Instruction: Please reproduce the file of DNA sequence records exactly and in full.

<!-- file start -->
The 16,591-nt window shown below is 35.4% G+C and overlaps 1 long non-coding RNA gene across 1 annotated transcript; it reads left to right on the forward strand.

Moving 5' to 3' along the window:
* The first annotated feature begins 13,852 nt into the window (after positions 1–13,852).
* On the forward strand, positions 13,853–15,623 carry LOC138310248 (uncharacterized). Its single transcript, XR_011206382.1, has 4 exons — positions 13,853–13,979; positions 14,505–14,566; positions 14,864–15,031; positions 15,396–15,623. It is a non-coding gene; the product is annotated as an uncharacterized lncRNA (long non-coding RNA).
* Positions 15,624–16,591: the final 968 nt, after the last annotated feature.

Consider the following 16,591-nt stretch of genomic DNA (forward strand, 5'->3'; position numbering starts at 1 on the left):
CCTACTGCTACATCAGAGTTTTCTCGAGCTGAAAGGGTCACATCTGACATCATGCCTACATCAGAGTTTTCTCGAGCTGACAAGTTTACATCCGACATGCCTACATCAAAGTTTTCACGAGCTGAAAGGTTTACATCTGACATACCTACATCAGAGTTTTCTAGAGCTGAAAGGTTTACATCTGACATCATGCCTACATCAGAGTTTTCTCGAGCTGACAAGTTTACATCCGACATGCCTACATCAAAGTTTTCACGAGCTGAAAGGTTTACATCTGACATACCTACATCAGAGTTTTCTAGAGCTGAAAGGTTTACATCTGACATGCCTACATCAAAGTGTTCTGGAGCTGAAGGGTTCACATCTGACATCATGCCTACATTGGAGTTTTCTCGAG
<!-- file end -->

The 16,591-nt window shown below is 35.4% G+C and overlaps 1 long non-coding RNA gene across 1 annotated transcript; it reads left to right on the forward strand.

Moving 5' to 3' along the window:
* The first annotated feature begins 13,852 nt into the window (after positions 1–13,852).
* On the forward strand, positions 13,853–15,623 carry LOC138310248 (uncharacterized). Its single transcript, XR_011206382.1, has 4 exons — positions 13,853–13,979; positions 14,505–14,566; positions 14,864–15,031; positions 15,396–15,623. It is a non-coding gene; the product is annotated as an uncharacterized lncRNA (long non-coding RNA).
* Positions 15,624–16,591: the final 968 nt, after the last annotated feature.

Consider the following 16,591-nt stretch of genomic DNA (forward strand, 5'->3'; position numbering starts at 1 on the left):
CCTACTGCTACATCAGAGTTTTCTCGAGCTGAAAGGGTCACATCTGACATCATGCCTACATCAGAGTTTTCTCGAGCTGACAAGTTTACATCCGACATGCCTACATCAAAGTTTTCACGAGCTGAAAGGTTTACATCTGACATACCTACATCAGAGTTTTCTAGAGCTGAAAGGTTTACATCTGACATCATGCCTACATCAGAGTTTTCTCGAGCTGACAAGTTTACATCCGACATGCCTACATCAAAGTTTTCACGAGCTGAAAGGTTTACATCTGACATACCTACATCAGAGTTTTCTAGAGCTGAAAGGTTTACATCTGACATGCCTACATCAAAGTGTTCTGGAGCTGAAGGGTTCACATCTGACATCATGCCTACATTGGAGTTTTCTCGAG